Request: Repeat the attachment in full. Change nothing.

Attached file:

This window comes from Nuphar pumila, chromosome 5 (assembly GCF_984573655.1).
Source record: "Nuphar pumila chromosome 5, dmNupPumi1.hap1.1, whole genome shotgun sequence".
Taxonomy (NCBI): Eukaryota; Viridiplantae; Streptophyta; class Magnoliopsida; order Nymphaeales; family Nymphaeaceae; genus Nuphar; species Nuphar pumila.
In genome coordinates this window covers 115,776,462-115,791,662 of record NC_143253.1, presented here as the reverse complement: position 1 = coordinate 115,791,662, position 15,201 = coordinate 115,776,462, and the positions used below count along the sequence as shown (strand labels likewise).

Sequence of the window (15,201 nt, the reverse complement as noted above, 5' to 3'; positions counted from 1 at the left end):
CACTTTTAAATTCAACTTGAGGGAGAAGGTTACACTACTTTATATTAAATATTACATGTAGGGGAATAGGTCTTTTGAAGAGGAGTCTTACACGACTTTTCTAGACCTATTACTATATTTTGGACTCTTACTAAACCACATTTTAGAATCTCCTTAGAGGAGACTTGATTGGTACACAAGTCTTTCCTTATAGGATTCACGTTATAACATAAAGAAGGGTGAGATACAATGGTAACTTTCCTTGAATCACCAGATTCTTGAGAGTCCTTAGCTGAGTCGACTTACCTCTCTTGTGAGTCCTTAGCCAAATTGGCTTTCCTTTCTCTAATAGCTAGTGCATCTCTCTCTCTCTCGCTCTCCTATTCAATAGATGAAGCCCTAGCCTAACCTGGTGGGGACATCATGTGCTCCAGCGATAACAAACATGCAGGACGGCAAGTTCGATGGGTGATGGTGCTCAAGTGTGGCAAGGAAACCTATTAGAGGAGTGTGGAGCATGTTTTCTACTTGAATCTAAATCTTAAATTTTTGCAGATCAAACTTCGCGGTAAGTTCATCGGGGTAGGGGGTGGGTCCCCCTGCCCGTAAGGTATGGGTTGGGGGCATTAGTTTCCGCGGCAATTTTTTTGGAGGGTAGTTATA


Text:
This window comes from Nuphar pumila, chromosome 5 (assembly GCF_984573655.1).
Source record: "Nuphar pumila chromosome 5, dmNupPumi1.hap1.1, whole genome shotgun sequence".
Taxonomy (NCBI): Eukaryota; Viridiplantae; Streptophyta; class Magnoliopsida; order Nymphaeales; family Nymphaeaceae; genus Nuphar; species Nuphar pumila.
In genome coordinates this window covers 115,776,462-115,791,662 of record NC_143253.1, presented here as the reverse complement: position 1 = coordinate 115,791,662, position 15,201 = coordinate 115,776,462, and the positions used below count along the sequence as shown (strand labels likewise).

Sequence of the window (15,201 nt, the reverse complement as noted above, 5' to 3'; positions counted from 1 at the left end):
CACTTTTAAATTCAACTTGAGGGAGAAGGTTACACTACTTTATATTAAATATTACATGTAGGGGAATAGGTCTTTTGAAGAGGAGTCTTACACGACTTTTCTAGACCTATTACTATATTTTGGACTCTTACTAAACCACATTTTAGAATCTCCTTAGAGGAGACTTGATTGGTACACAAGTCTTTCCTTATAGGATTCACGTTATAACATAAAGAAGGGTGAGATACAATGGTAACTTTCCTTGAATCACCAGATTCTTGAGAGTCCTTAGCTGAGTCGACTTACCTCTCTTGTGAGTCCTTAGCCAAATTGGCTTTCCTTTCTCTAATAGCTAGTGCATCTCTCTCTCTCTCGCTCTCCTATTCAATAGATGAAGCCCTAGCCTAACCTGGTGGGGACATCATGTGCTCCAGCGATAACAAACATGCAGGACGGCAAGTTCGATGGGTGATGGTGCTCAAGTGTGGCAAGGAAACCTATTAGAGGAGTGTGGAGCATGTTTTCTACTTGAATCTAAATCTTAAATTTTTGCAGATCAAACTTCGCGGTAAGTTCATCGGGGTAGGGGGTGGGTCCCCCTGCCCGTAAGGTATGGGTTGGGGGCATTAGTTTCCGCGGCAATTTTTTTGGAGGGTAGTTATA